‘We’re Very Proud of What We Do’: Florida’s Growing Wine Scene

‘We’re Very Proud of What We Do’: Florida’s Growing Wine Scene

A state known for humidity, uneven rainfall and infertile soil, wine production in Florida would seem like a farce. But grapes have been grown, crushed and turned into wine in the Sunshine State since 1564, long before states like California.

Now, after years of failed attempts to grow European varieties, producers embrace native Muscadine grapes and other fruits to craft bottles that tell the centuries-old story of Florida’s wines.

Lakeridge Winery
Photo courtesy of Lakeridge Winery

A long history

Some say the Spanish, who colonized what’s now St. Augustine on the northeast coast, became the first winemakers in the modern-day Americas in 1565. According to other sources, the pirate captain John Hawkins documented that French Huguenots made wine at the mouth of St. John’s River in Fort Caroline, located near present-day Jacksonville, in 1564.

This remains the earliest record of winemaking in what was known as the New World. But anthropological archeologist Dr. Crystal Dozier published findings in the Journal of Archaeological Science in 2020 that points to possible earlier winemaking by Native Americans in central Texas.

Despite their early start, Florida winemakers struggled for centuries to grow Europe’s vitis vinifera grapes in their unpredictable climate. It wasn’t until later that Florida embraced its native fruit, Muscadine.

Supporting Florida’s wine industry

In 1923, the nonprofit Florida Grape Growers Association (FGGA) was established to sponsor research on grapes suited to the state’s growing conditions.

The state legislature later enacted the Florida Viticulture Policy Act in 1978. It established the Center for Viticulture & Small Fruit Research at Florida Agricultural and Mechanical University (FAMU), whose mission is “to conduct basic and applied research and provide service that will promote the development of a viable viticulture industry in Florida.”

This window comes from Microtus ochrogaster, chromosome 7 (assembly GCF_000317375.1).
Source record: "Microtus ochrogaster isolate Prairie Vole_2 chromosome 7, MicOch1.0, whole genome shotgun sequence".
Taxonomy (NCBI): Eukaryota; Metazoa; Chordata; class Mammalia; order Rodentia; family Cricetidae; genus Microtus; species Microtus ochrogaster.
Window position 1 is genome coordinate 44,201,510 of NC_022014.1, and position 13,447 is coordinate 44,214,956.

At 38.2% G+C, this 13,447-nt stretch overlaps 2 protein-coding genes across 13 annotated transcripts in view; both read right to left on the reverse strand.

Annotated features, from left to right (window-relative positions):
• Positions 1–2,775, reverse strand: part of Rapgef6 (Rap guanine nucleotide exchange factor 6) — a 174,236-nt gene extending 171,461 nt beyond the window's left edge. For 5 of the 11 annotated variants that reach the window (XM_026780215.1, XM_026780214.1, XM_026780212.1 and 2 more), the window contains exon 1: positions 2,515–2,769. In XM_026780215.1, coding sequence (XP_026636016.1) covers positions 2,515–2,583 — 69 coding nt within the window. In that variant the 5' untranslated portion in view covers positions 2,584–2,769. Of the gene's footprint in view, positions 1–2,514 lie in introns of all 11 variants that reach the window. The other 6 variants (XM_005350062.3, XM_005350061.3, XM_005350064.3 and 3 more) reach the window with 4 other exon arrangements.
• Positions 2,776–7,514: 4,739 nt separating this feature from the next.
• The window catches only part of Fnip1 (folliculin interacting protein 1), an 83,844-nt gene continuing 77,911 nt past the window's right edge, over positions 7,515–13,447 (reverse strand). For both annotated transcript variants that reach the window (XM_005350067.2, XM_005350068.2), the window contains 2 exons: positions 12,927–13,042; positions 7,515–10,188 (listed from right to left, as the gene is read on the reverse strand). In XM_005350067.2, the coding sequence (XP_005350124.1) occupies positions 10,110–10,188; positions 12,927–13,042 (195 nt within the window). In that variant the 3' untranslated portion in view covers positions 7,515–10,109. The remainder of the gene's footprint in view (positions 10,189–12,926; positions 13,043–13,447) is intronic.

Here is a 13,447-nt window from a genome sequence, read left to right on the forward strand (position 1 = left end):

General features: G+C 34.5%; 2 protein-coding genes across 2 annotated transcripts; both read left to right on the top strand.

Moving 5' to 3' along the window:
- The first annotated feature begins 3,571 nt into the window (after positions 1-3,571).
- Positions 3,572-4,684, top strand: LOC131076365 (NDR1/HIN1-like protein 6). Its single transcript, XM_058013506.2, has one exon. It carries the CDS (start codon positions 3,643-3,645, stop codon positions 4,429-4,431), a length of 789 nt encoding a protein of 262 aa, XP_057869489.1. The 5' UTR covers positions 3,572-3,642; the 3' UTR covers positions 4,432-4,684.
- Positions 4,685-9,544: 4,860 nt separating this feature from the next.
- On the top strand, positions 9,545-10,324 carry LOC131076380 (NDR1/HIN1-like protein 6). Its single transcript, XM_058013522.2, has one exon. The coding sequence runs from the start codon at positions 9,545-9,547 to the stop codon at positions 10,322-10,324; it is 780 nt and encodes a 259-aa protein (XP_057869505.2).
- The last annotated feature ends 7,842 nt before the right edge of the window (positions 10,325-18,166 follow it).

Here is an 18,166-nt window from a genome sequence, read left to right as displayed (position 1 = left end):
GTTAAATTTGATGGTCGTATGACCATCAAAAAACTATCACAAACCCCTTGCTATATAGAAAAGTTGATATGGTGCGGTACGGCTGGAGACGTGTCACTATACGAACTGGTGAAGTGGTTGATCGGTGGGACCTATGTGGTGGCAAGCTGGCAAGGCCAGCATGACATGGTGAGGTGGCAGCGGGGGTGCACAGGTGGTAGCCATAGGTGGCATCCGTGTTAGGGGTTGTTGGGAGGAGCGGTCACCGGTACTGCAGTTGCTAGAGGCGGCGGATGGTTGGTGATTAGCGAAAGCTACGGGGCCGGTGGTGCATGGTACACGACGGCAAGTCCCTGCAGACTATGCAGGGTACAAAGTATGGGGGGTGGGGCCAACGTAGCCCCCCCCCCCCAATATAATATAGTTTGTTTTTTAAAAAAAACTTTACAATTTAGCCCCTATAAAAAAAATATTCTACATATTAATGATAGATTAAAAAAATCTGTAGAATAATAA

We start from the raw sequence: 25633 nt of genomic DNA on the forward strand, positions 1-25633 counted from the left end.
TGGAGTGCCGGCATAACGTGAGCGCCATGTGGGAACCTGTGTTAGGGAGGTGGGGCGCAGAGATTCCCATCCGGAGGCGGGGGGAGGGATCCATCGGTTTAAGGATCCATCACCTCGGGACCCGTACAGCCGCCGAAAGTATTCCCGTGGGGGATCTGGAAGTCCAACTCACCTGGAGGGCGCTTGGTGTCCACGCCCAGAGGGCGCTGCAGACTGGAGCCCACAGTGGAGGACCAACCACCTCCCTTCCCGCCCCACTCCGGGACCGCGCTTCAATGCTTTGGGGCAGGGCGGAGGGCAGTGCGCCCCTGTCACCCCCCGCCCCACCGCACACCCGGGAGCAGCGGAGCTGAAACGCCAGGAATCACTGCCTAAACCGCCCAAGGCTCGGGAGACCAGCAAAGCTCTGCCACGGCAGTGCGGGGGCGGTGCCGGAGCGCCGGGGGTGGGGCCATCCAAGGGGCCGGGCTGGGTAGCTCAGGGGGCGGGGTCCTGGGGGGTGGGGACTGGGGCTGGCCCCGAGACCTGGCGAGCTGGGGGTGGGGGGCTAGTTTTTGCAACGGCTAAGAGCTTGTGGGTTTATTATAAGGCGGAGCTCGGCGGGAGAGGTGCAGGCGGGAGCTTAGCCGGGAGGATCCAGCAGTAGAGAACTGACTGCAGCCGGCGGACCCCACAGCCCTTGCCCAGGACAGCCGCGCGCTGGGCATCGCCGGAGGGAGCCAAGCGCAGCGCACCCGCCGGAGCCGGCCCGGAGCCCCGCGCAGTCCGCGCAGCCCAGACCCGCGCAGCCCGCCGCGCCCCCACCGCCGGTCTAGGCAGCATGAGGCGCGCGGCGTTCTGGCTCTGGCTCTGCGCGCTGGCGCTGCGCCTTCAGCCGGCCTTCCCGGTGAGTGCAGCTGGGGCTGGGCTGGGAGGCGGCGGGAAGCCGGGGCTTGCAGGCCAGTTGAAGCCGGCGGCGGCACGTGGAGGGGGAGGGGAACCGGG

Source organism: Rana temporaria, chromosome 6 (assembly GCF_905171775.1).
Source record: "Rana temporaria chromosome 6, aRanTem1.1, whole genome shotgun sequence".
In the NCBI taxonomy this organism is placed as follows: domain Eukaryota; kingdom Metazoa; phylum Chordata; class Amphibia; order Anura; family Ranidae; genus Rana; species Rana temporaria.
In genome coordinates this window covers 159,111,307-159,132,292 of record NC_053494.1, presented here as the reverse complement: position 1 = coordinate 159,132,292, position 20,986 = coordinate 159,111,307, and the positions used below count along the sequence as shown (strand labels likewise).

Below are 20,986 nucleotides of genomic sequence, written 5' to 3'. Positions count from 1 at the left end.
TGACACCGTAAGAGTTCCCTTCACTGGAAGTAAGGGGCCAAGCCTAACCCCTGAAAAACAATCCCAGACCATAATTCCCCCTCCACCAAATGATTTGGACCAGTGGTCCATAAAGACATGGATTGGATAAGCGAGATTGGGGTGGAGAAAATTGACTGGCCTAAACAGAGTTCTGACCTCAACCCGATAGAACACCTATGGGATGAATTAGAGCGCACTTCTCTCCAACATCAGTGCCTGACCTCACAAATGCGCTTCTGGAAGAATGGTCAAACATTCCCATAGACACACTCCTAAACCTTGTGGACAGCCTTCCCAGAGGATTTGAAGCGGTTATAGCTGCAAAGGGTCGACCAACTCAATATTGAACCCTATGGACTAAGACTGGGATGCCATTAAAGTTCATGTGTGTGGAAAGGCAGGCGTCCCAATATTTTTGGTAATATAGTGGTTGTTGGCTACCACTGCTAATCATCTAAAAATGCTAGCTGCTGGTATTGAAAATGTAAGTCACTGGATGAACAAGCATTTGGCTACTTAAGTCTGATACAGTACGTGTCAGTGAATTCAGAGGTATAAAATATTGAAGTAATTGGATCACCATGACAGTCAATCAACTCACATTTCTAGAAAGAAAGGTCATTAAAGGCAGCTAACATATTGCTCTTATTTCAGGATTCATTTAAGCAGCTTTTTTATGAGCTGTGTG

The “Big Freeze,” which occurred during the winters of 1835, 1894 and 2010, sent a warning for crop diversification.

“Grapes are logical alternative cash crops due to the risk of frost damage to citrus groves,” says Dr. Violeta Tsolova, professor and director of the Center for Viticulture and Small Fruit at FAMU.

Winemakers from all over the world visit FAMU for workshops, hands-on research and collaborative projects to further the study of grapes and climate.

In 2012, the state legislature passed the Florida Viticulture Policy Act and created the Florida Farm Winery Program. To be a certified Florida Farm Winery, 60% of the wine produced must be made from agricultural products grown in Florida.

The language opened the door for wineries to produce wine from any number of native foods, like Key limes, mangoes and avocados.

But Muscadine remains king of Florida wines, according to Allen Cooley, winemaker, grower, pourer, mower and jack-of-all-trades for Summer Crush Winery in Fort Pierce. He touted WeBeJammin’ Muscadine as the label’s most popular wine.

Fruity, friendly Muscadine

As of 2020, there were more than 300 different strains of Muscadine either cultivated or bred for commercial use. These strains vary in sugar content, acidity, tannin and polyphenol levels, skin color and flavor.

Muscadine can produce medium- to full-bodied whites, reds and rosés that range from dry to sweet. It’s best to serve Muscadine chilled, according to Tsolova.

“Our wine is the stereotype of Muscadine, that sweet Southern homemade country flavor like what [you] would make in your backyard,” says Cooley. “It is fruit-forward. It’s light. It’s very friendly. It doesn’t have any dark, dark secrets hidden in a closet anywhere that pop out halfway into the glass. It is what it is.”

You can even find Port-style dessert Muscadines.

However, Muscadine from Florida is not known for its ability to age.

“Muscadine wines should be consumed within three years of bottling to enjoy the best of their fresh, fruity character,” says Jeanne Burgess, vice president/director of winemaking operations at San Sebastian Winery and Lakeridge Winery & Vineyards. “There is no real aging with these wines.” These wineries are known for their Southern Red and Sunblush wines, both products of native Muscadine blends.

Summercrush Winery
Photo courtesy of Summer Crush Winery

Growing conditions and sustainability

Unlike other areas of the country, Florida does not have any American Viticultural Areas (AVAs) or defined agricultural regions of viticulture.

Most grapes are grown and harvested in northern Florida, with a few small vineyards as far south as central Florida.

“It is a grape of the Deep South,” says Cooley. “And the vines grow as far south as the Keys, but they don’t fruit. The fruiting stops roughly at the south end of Lake Okeechobee.”